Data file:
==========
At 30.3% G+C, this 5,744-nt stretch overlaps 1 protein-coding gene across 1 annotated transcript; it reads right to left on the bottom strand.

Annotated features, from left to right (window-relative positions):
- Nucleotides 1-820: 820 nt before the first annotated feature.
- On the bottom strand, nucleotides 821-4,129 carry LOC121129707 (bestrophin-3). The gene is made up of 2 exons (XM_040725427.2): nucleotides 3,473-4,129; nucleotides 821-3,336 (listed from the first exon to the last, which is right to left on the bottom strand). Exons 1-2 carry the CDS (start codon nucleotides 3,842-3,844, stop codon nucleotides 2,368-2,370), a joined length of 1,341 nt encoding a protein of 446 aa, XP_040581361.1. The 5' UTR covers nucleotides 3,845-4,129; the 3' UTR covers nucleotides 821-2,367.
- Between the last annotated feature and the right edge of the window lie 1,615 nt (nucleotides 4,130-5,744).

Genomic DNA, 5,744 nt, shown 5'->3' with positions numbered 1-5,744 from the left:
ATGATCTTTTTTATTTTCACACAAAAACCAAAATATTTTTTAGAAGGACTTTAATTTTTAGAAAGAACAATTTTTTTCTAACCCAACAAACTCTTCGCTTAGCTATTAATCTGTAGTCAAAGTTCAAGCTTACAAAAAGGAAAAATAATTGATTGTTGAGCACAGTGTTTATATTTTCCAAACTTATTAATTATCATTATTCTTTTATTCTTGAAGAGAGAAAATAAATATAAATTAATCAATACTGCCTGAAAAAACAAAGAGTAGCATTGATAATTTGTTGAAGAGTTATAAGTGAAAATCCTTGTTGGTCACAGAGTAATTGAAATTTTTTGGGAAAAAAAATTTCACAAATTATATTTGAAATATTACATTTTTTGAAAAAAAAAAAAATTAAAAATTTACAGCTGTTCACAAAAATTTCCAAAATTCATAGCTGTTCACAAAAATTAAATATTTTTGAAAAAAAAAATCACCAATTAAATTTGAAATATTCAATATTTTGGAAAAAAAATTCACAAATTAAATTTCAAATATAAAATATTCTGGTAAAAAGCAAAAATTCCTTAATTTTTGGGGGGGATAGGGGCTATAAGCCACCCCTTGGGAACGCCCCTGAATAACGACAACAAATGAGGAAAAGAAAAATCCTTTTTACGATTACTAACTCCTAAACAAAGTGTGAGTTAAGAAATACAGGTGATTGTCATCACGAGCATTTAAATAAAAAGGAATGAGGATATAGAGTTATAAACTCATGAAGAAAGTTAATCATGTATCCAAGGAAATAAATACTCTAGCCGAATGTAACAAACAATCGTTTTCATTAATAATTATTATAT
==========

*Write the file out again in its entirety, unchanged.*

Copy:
At 30.3% G+C, this 5,744-nt stretch overlaps 1 protein-coding gene across 1 annotated transcript; it reads right to left on the bottom strand.

Annotated features, from left to right (window-relative positions):
- Nucleotides 1-820: 820 nt before the first annotated feature.
- On the bottom strand, nucleotides 821-4,129 carry LOC121129707 (bestrophin-3). The gene is made up of 2 exons (XM_040725427.2): nucleotides 3,473-4,129; nucleotides 821-3,336 (listed from the first exon to the last, which is right to left on the bottom strand). Exons 1-2 carry the CDS (start codon nucleotides 3,842-3,844, stop codon nucleotides 2,368-2,370), a joined length of 1,341 nt encoding a protein of 446 aa, XP_040581361.1. The 5' UTR covers nucleotides 3,845-4,129; the 3' UTR covers nucleotides 821-2,367.
- Between the last annotated feature and the right edge of the window lie 1,615 nt (nucleotides 4,130-5,744).

Genomic DNA, 5,744 nt, shown 5'->3' with positions numbered 1-5,744 from the left:
ATGATCTTTTTTATTTTCACACAAAAACCAAAATATTTTTTAGAAGGACTTTAATTTTTAGAAAGAACAATTTTTTTCTAACCCAACAAACTCTTCGCTTAGCTATTAATCTGTAGTCAAAGTTCAAGCTTACAAAAAGGAAAAATAATTGATTGTTGAGCACAGTGTTTATATTTTCCAAACTTATTAATTATCATTATTCTTTTATTCTTGAAGAGAGAAAATAAATATAAATTAATCAATACTGCCTGAAAAAACAAAGAGTAGCATTGATAATTTGTTGAAGAGTTATAAGTGAAAATCCTTGTTGGTCACAGAGTAATTGAAATTTTTTGGGAAAAAAAATTTCACAAATTATATTTGAAATATTACATTTTTTGAAAAAAAAAAAAATTAAAAATTTACAGCTGTTCACAAAAATTTCCAAAATTCATAGCTGTTCACAAAAATTAAATATTTTTGAAAAAAAAAATCACCAATTAAATTTGAAATATTCAATATTTTGGAAAAAAAATTCACAAATTAAATTTCAAATATAAAATATTCTGGTAAAAAGCAAAAATTCCTTAATTTTTGGGGGGGATAGGGGCTATAAGCCACCCCTTGGGAACGCCCCTGAATAACGACAACAAATGAGGAAAAGAAAAATCCTTTTTACGATTACTAACTCCTAAACAAAGTGTGAGTTAAGAAATACAGGTGATTGTCATCACGAGCATTTAAATAAAAAGGAATGAGGATATAGAGTTATAAACTCATGAAGAAAGTTAATCATGTATCCAAGGAAATAAATACTCTAGCCGAATGTAACAAACAATCGTTTTCATTAATAATTATTATAT